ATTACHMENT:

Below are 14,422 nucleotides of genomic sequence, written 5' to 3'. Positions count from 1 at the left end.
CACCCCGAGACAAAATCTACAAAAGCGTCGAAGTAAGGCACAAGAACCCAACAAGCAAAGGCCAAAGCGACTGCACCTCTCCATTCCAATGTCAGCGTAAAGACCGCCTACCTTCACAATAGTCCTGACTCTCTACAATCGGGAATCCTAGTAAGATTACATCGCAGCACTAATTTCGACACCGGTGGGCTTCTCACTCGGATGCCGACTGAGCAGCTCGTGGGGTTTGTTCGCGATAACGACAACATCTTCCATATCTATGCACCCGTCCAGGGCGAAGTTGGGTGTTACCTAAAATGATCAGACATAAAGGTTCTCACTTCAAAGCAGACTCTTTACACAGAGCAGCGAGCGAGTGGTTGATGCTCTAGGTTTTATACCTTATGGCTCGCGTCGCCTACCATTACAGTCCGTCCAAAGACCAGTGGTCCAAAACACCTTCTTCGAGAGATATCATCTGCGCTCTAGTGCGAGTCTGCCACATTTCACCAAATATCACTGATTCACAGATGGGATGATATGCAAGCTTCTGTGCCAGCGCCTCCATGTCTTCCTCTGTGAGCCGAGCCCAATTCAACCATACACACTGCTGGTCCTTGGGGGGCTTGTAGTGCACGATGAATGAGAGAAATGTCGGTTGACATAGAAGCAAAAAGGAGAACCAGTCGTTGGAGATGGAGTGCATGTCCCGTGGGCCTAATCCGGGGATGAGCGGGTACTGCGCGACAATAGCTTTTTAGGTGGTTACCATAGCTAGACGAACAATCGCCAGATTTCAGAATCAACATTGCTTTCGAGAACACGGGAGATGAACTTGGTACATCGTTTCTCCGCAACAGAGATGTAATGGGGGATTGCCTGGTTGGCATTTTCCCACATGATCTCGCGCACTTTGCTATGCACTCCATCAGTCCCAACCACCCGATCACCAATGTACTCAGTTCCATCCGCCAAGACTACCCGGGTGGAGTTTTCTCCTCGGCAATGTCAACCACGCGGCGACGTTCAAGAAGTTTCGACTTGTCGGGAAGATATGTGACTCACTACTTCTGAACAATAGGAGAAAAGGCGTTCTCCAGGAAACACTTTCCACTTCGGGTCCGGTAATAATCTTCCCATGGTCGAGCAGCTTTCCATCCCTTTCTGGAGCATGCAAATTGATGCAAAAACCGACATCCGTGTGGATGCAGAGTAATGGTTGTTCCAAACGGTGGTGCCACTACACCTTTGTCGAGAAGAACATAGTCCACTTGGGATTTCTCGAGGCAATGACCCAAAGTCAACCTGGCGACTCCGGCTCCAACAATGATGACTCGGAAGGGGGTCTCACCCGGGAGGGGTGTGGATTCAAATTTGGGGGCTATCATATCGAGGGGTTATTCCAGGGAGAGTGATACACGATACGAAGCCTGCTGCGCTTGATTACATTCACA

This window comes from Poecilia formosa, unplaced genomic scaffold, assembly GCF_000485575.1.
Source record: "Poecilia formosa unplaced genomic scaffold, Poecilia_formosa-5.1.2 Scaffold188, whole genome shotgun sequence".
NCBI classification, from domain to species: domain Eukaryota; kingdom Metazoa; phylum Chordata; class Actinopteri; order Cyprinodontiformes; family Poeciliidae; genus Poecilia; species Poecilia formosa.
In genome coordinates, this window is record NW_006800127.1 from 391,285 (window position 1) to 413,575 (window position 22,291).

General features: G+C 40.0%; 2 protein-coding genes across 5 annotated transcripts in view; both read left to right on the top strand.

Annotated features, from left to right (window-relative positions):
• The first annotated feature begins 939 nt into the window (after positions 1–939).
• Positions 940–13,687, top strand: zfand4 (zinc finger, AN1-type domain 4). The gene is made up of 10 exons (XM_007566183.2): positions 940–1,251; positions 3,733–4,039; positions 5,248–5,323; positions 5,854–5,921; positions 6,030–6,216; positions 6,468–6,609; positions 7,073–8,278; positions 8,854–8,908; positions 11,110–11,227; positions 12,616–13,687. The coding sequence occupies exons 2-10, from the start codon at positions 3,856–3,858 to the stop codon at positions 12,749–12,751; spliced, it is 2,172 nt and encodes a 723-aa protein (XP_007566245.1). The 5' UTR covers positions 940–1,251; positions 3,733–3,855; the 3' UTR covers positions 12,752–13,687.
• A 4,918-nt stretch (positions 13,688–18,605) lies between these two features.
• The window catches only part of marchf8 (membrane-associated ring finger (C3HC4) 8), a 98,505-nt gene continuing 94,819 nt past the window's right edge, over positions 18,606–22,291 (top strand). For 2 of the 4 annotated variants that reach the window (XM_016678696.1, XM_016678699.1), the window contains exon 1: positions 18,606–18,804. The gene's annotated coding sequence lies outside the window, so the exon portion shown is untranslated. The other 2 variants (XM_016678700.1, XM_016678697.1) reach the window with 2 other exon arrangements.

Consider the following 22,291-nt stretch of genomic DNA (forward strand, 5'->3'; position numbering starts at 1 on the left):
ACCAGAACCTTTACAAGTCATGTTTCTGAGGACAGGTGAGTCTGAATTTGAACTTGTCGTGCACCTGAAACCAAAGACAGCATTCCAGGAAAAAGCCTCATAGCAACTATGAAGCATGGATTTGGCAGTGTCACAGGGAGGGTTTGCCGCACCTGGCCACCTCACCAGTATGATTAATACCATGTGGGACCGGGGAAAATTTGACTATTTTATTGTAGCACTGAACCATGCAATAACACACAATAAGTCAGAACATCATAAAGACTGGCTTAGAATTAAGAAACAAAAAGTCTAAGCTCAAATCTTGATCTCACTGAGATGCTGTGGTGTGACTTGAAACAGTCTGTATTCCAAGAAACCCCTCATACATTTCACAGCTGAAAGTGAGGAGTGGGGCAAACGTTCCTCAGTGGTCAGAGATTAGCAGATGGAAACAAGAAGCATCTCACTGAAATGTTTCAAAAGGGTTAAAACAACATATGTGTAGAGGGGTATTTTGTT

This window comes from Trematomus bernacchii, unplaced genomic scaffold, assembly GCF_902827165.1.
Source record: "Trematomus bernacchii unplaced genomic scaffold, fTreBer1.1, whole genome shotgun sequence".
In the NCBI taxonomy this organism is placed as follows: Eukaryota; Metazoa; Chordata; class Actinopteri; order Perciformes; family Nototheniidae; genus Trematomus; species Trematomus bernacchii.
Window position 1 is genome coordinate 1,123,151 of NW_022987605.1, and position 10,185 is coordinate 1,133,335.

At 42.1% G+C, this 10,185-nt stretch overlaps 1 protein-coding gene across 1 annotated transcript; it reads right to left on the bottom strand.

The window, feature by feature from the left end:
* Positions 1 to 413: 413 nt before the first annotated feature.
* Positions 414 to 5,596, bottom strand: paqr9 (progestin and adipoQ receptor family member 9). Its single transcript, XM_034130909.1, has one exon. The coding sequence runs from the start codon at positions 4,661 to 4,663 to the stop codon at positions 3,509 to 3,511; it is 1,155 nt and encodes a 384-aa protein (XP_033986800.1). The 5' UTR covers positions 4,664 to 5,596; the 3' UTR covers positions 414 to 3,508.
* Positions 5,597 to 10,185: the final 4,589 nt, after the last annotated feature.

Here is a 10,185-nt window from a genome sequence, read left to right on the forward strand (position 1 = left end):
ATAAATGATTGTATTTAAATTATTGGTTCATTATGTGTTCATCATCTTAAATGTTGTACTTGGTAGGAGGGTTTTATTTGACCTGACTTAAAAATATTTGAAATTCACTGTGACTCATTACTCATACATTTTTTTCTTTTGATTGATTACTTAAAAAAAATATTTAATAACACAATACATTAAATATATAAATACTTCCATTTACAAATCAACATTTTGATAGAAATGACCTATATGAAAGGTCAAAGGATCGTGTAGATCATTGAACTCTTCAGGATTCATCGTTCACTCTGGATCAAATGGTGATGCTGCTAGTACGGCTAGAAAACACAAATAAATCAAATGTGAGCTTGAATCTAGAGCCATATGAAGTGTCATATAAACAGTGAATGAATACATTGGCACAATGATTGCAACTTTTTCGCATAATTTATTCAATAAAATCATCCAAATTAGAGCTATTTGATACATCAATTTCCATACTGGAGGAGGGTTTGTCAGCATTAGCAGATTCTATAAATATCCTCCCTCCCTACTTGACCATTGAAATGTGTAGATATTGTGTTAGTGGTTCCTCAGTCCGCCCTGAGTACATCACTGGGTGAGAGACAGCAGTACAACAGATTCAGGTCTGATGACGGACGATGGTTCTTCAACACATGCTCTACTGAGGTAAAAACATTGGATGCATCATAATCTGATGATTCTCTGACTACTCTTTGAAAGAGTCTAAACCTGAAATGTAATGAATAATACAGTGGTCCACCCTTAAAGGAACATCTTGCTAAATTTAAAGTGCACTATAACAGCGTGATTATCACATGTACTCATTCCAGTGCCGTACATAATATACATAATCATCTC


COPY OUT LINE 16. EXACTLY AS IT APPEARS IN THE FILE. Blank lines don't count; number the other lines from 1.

Source record: "Trematomus bernacchii unplaced genomic scaffold, fTreBer1.1, whole genome shotgun sequence".